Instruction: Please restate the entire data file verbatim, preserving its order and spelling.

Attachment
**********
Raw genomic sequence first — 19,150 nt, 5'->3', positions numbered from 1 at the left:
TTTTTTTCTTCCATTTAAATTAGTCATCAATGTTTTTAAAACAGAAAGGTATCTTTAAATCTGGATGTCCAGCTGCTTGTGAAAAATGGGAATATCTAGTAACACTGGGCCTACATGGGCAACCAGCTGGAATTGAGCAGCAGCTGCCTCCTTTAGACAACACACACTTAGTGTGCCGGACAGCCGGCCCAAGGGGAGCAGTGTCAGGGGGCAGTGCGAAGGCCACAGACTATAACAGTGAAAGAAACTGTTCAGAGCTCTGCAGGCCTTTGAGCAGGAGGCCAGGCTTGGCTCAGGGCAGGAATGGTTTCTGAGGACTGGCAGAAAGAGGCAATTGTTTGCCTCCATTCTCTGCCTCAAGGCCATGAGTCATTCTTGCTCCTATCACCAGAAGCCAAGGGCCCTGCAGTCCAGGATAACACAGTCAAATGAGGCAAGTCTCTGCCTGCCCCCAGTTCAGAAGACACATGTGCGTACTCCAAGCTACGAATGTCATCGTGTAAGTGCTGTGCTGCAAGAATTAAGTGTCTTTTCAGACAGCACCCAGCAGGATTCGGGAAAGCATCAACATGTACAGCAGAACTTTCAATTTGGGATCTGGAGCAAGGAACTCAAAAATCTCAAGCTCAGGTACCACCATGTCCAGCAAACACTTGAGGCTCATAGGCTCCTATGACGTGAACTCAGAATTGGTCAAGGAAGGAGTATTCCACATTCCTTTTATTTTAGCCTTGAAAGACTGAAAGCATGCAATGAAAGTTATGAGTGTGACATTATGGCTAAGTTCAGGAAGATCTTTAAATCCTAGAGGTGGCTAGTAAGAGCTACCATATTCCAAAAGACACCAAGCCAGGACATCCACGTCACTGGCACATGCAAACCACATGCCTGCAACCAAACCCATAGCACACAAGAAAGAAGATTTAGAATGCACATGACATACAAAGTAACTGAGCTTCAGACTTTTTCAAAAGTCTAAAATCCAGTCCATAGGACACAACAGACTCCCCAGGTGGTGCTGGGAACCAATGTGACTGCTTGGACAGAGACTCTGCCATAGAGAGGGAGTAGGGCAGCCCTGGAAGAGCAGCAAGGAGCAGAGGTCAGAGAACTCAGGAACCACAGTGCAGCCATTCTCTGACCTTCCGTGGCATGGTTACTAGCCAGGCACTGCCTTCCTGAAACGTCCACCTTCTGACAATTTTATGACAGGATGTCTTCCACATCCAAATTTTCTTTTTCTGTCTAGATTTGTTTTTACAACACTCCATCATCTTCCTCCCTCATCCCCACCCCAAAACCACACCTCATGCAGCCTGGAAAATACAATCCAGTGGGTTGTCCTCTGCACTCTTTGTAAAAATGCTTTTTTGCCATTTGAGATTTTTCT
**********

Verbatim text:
Raw genomic sequence first — 19,150 nt, 5'->3', positions numbered from 1 at the left:
TTTTTTTCTTCCATTTAAATTAGTCATCAATGTTTTTAAAACAGAAAGGTATCTTTAAATCTGGATGTCCAGCTGCTTGTGAAAAATGGGAATATCTAGTAACACTGGGCCTACATGGGCAACCAGCTGGAATTGAGCAGCAGCTGCCTCCTTTAGACAACACACACTTAGTGTGCCGGACAGCCGGCCCAAGGGGAGCAGTGTCAGGGGGCAGTGCGAAGGCCACAGACTATAACAGTGAAAGAAACTGTTCAGAGCTCTGCAGGCCTTTGAGCAGGAGGCCAGGCTTGGCTCAGGGCAGGAATGGTTTCTGAGGACTGGCAGAAAGAGGCAATTGTTTGCCTCCATTCTCTGCCTCAAGGCCATGAGTCATTCTTGCTCCTATCACCAGAAGCCAAGGGCCCTGCAGTCCAGGATAACACAGTCAAATGAGGCAAGTCTCTGCCTGCCCCCAGTTCAGAAGACACATGTGCGTACTCCAAGCTACGAATGTCATCGTGTAAGTGCTGTGCTGCAAGAATTAAGTGTCTTTTCAGACAGCACCCAGCAGGATTCGGGAAAGCATCAACATGTACAGCAGAACTTTCAATTTGGGATCTGGAGCAAGGAACTCAAAAATCTCAAGCTCAGGTACCACCATGTCCAGCAAACACTTGAGGCTCATAGGCTCCTATGACGTGAACTCAGAATTGGTCAAGGAAGGAGTATTCCACATTCCTTTTATTTTAGCCTTGAAAGACTGAAAGCATGCAATGAAAGTTATGAGTGTGACATTATGGCTAAGTTCAGGAAGATCTTTAAATCCTAGAGGTGGCTAGTAAGAGCTACCATATTCCAAAAGACACCAAGCCAGGACATCCACGTCACTGGCACATGCAAACCACATGCCTGCAACCAAACCCATAGCACACAAGAAAGAAGATTTAGAATGCACATGACATACAAAGTAACTGAGCTTCAGACTTTTTCAAAAGTCTAAAATCCAGTCCATAGGACACAACAGACTCCCCAGGTGGTGCTGGGAACCAATGTGACTGCTTGGACAGAGACTCTGCCATAGAGAGGGAGTAGGGCAGCCCTGGAAGAGCAGCAAGGAGCAGAGGTCAGAGAACTCAGGAACCACAGTGCAGCCATTCTCTGACCTTCCGTGGCATGGTTACTAGCCAGGCACTGCCTTCCTGAAACGTCCACCTTCTGACAATTTTATGACAGGATGTCTTCCACATCCAAATTTTCTTTTTCTGTCTAGATTTGTTTTTACAACACTCCATCATCTTCCTCCCTCATCCCCACCCCAAAACCACACCTCATGCAGCCTGGAAAATACAATCCAGTGGGTTGTCCTCTGCACTCTTTGTAAAAATGCTTTTTTGCCATTTGAGATTTTTCT